Designing High Availability Systems: DFSS and Classical by Zachary Taylor

By Zachary Taylor

A functional, step by step consultant to designing world-class, excessive availability structures utilizing either classical and DFSS reliability techniques

Whether designing telecom, aerospace, automobile, scientific, monetary, or public security platforms, each engineer goals for the maximum reliability and availability within the platforms he, or she, designs. yet among the dream of world-class functionality and truth falls the shadow of complexities which could bedevil even the main rigorous layout approach. whereas there are an array of strong predictive engineering instruments, there was no single-source advisor to figuring out and utilizing them . . . till now.

Offering a case-based method of designing, predicting, and deploying world-class high-availability platforms from the floor up, this publication brings jointly the simplest classical and DFSS reliability innovations. even though it specializes in technical features, this advisor considers the company and marketplace constraints that require that platforms be designed correct the 1st time.

Written in simple English and following a step by step "cookbook" structure, Designing excessive Availability Systems:

  • Shows the best way to combine an array of design/analysis instruments, together with Six Sigma, Failure research, and Reliability Analysis
  • Features many real-life examples and case experiences describing predictive layout equipment, tradeoffs, threat priorities, "what-if" eventualities, and more
  • Delivers quite a few high-impact takeaways that you should observe on your present tasks immediately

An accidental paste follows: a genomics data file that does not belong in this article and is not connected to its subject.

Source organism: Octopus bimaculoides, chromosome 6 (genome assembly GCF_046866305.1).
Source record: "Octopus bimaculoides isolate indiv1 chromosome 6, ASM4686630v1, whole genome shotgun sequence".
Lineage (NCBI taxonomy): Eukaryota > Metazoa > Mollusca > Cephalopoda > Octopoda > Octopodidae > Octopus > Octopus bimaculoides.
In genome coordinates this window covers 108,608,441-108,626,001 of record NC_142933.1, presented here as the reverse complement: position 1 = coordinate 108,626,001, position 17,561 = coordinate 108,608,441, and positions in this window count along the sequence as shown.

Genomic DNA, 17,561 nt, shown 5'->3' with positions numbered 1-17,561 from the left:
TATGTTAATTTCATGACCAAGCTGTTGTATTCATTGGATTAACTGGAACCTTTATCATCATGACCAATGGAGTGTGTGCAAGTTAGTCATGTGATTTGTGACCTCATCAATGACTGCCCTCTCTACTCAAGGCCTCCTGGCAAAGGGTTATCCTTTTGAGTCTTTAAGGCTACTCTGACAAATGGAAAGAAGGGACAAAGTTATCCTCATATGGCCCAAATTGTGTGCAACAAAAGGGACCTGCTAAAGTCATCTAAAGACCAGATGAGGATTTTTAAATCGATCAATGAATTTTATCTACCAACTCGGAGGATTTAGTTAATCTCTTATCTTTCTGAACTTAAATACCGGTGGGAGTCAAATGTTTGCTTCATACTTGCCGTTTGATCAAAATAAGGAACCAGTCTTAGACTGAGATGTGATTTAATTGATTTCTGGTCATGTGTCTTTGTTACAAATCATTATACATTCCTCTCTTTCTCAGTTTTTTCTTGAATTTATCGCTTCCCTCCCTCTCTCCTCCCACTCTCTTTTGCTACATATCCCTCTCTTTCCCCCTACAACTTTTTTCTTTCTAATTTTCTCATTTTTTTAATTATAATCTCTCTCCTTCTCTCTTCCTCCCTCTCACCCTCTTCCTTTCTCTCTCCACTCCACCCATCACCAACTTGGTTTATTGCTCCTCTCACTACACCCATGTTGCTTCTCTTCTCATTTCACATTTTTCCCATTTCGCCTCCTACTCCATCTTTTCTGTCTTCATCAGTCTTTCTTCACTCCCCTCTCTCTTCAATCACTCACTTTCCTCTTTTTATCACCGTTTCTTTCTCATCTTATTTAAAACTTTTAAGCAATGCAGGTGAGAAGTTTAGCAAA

• Provides entry to MATLAB courses for simulating challenge units offered, besides PowerPoint slides to aid in outlining the problem-solving process

Designing excessive Availability Systems is an integral operating source for process engineers, software/hardware architects, and undertaking groups operating in all industries.

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Sample text

Thus, we win 6 out of 8 times (2/3), which is the same for the nonrandom scenario. ” Now what information can we extract to make our bet? ” and we bet on heads, we win only 50% of the time. ” and we bet on tails, we also win only 50% of the time. This is because what the assistant says is not adding any extra information. 6 DICE PARADOX REVISITED From the discussion on two-coin toss example, the two-dice paradox is simply a 6 × 6 version of the 2 × 2 coin toss. 15 Combinations of Only One ‘4’ Showing Up event reduces the number of possible events that need to be considered, thus increasing our chances of guessing correctly that a particular event (or events) has occurred.

What this means is that the chances of at least one ‘4’ showing up when we roll the dice is 11/36, a slightly more rare event than the “intuitive” but incorrect answer of 1/6. Since this event is rarer, our sample space for conditional probability is smaller, that is, our sample space is now 11 events. Of these 11 events, 2 pairs have a sum of 7, thus the probability is 2/11. What if instead of picking a random number before each dice throw to see if it shows up, let us instead just look at the pair of dice and tell the gambler one of the values shown.

10/6 probability of getting a ‘4’ ”, we proudly say. Wait a minute! How can we have a probability that exceeds 1? After all, a probability value can only range from 0 (absolutely impossible) to 1 (happens always every time). Does obtaining 10/6 or 167% must mean that we are absolutely certain this will happen after 10 rolls and just to make sure we have added 67% padding on top for good measure? Well, something is not right. We know a probability of any event or series of events can never exceed 1.

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